Opera, November 2012
Carmen, Bizet

Carmen, Bizet Genia Kühmeier (Micaëla), Christina Landshamer (Frasquita), Magdalena Kožená (Carmen), Rachel Frenkel (Mercédès), Jonas Kaufmann (Don José́), Simone del Savio (Dancaïre), Jean-Paul Fouchécourt (Remendado), André Schuen (Moralès), Kostas Smoriginas (Escamillo), Christian van Horn (Zuniga), Chorus of the Berlin Staatsoper, Berlin Philharmonic Orchestra, c. Simon Rattle. EMI 440 2852 (two CDs)

After the same cast and conductor’s appearances with his orchestra at the Salzburg Easter Festival in a fully staged production, followed by concert performances at the Berlin Philharmonie, the entire company decamped to the studio to make this by then well-beddedin account of Bizet’s opera. Its chief assets are the orchestral contribution and Rattle himself. Now ten years into their relationship, their rapport is complete. The playing is delivered with exemplary precision and textural clarity, while the choral singing, too, is clean and airy. Throughout, Rattle captures the score’s lightness and grace, even at times when passion takes over. From these points of view, this is an appreciable Carmen.

Unfortunately, the Oeser edition— long ago discredited, and excoriated in these pages (and others) by Bizet experts ever since it appeared—turns up yet again. Given that there are better alternatives, this is in itself baffling. Though the point is made that we have here a version of the opera with authentic dialogue (Bizet did not live long enough to write his own recitatives), most of the spoken text is actually cut.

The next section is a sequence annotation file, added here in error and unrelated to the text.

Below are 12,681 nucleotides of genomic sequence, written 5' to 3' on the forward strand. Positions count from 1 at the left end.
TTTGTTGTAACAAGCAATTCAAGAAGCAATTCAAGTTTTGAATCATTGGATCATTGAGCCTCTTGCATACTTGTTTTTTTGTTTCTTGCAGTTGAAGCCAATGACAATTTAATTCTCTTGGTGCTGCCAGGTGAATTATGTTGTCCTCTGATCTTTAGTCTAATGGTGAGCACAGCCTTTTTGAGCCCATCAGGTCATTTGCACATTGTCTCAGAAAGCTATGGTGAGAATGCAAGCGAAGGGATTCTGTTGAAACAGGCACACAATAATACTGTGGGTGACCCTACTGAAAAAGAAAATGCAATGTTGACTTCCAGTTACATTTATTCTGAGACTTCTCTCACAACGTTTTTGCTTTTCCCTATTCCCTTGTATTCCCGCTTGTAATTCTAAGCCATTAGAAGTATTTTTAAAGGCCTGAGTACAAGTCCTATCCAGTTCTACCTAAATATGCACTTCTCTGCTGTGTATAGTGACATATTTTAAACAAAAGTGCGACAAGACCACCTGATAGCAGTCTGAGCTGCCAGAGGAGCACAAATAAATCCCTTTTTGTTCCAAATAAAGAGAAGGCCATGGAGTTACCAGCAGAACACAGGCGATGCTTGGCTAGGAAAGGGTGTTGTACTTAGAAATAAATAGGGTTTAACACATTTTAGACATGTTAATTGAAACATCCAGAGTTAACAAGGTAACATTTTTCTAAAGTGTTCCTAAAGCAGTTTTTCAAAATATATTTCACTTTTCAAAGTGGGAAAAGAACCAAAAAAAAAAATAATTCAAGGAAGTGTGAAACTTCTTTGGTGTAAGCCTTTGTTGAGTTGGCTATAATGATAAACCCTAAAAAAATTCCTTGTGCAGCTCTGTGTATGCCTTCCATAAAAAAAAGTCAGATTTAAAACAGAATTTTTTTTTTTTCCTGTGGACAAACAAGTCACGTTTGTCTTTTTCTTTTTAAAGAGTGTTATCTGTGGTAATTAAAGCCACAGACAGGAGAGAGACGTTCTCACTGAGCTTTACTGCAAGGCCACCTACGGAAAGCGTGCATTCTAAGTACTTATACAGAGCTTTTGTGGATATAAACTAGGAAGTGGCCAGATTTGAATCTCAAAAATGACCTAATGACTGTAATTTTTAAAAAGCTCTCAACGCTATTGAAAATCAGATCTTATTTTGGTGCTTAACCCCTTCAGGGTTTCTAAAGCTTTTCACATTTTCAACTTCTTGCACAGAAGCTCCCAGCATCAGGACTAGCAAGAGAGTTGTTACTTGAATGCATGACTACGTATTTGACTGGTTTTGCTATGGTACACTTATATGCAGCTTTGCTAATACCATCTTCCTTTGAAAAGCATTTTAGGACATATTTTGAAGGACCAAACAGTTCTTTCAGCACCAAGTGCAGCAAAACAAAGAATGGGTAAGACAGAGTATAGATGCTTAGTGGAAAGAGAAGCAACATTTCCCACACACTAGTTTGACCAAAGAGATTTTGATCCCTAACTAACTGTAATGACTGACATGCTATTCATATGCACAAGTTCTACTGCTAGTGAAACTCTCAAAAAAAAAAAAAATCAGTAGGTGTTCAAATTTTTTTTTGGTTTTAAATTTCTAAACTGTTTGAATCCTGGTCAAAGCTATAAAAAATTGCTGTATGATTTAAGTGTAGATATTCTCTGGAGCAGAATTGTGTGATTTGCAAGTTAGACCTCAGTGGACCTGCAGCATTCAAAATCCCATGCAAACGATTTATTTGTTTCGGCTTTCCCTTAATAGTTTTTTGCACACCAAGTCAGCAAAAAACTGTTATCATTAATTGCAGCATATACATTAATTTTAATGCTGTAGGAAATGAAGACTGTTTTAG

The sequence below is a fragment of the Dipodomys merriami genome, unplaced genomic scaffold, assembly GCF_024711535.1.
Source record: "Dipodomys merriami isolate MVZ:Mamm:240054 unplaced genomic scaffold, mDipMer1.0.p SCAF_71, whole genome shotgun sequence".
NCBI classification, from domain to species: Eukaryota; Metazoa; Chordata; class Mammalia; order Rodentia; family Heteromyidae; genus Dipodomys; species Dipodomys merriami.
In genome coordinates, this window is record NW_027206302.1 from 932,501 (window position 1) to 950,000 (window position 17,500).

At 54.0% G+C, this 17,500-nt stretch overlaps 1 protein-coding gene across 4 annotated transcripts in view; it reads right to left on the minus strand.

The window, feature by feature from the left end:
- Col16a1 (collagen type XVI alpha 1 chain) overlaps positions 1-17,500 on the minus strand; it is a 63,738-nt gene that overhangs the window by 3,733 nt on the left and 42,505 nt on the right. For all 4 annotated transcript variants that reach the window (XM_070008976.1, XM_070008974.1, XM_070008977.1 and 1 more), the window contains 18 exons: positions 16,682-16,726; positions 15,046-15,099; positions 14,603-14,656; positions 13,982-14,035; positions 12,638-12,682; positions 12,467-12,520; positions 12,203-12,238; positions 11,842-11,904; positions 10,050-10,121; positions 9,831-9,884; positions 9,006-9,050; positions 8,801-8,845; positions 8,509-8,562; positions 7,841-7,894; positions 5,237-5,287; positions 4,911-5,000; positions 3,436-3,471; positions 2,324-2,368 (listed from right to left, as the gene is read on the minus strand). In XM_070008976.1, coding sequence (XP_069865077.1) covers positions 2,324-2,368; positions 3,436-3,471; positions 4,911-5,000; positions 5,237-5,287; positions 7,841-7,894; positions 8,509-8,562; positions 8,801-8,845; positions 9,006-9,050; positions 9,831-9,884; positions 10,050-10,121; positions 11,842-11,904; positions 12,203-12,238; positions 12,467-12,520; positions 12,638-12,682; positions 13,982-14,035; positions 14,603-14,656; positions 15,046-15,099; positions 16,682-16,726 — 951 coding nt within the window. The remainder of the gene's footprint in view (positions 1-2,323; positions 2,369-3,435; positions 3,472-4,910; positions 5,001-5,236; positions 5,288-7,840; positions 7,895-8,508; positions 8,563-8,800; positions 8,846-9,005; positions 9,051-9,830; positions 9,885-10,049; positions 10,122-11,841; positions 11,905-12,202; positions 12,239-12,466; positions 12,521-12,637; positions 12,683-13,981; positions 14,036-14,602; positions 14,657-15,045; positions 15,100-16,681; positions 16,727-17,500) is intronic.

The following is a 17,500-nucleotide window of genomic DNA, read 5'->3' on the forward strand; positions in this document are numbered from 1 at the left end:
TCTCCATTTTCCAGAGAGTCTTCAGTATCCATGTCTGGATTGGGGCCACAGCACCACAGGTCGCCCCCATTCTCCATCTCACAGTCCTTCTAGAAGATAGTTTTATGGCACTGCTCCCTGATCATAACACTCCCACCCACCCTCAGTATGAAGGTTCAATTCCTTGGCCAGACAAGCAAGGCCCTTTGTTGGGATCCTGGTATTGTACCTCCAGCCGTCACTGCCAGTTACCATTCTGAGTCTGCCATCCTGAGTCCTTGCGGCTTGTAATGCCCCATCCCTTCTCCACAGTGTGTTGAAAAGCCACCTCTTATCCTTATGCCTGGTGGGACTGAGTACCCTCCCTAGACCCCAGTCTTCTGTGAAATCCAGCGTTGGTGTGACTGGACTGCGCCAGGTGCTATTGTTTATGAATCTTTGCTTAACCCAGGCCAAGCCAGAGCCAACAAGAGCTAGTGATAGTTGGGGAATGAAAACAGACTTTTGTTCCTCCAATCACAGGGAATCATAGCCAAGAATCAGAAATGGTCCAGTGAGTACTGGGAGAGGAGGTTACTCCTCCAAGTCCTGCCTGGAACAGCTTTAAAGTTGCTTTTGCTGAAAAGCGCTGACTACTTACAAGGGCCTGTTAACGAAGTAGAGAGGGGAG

Of the cast, Jonas Kaufmann stands out for his vocal presence and imaginative artistry as Don José. Though his tone lower down grows ever more baritonal (the duet with Kostas Smoriginas’s Escamillo sometimes sounds like two baritones fighting a vocal duel), there’s no sense of break as it climbs into the higher regions, where its tenorial shine is unimpaired. Scrupulous in observing dynamic markings, Kaufmann also supplies dramatic urgency in every phrase; you sense that he lives the role. He’s far and away the best of the principals.

Magdalena Kožená’s Carmen is frankly a disappointment. She’s at her best in the final scene, where Kaufmann’s dramatic fire seems to spark something in her. Her solo in the Card Scene is also engaged. Elsewhere, she registers as small-scale and colourless, most of all in such set-pieces as the habanera and seguidilla, which fall pretty flat, not helped by the fact that she makes so little of the text. This is a good-girl Carmen, encroaching not just on Micaëla’s man but also on her artistic territory.

In the soprano role Genia Kühmeier doesn’t offer enough contrast or dramatic warmth in a reading that is similarly small-scale and charmless. Her best moment, fortunately, is her Act 3 aria; though even there one feels little depth of foundation to the tone. Smoriginas is again limited in impact, hampered by poor French and a characterless reading of the part, even in the Toreador’s Song. Taken altogether, the result is lacking far too much to enter the list of classic accounts.


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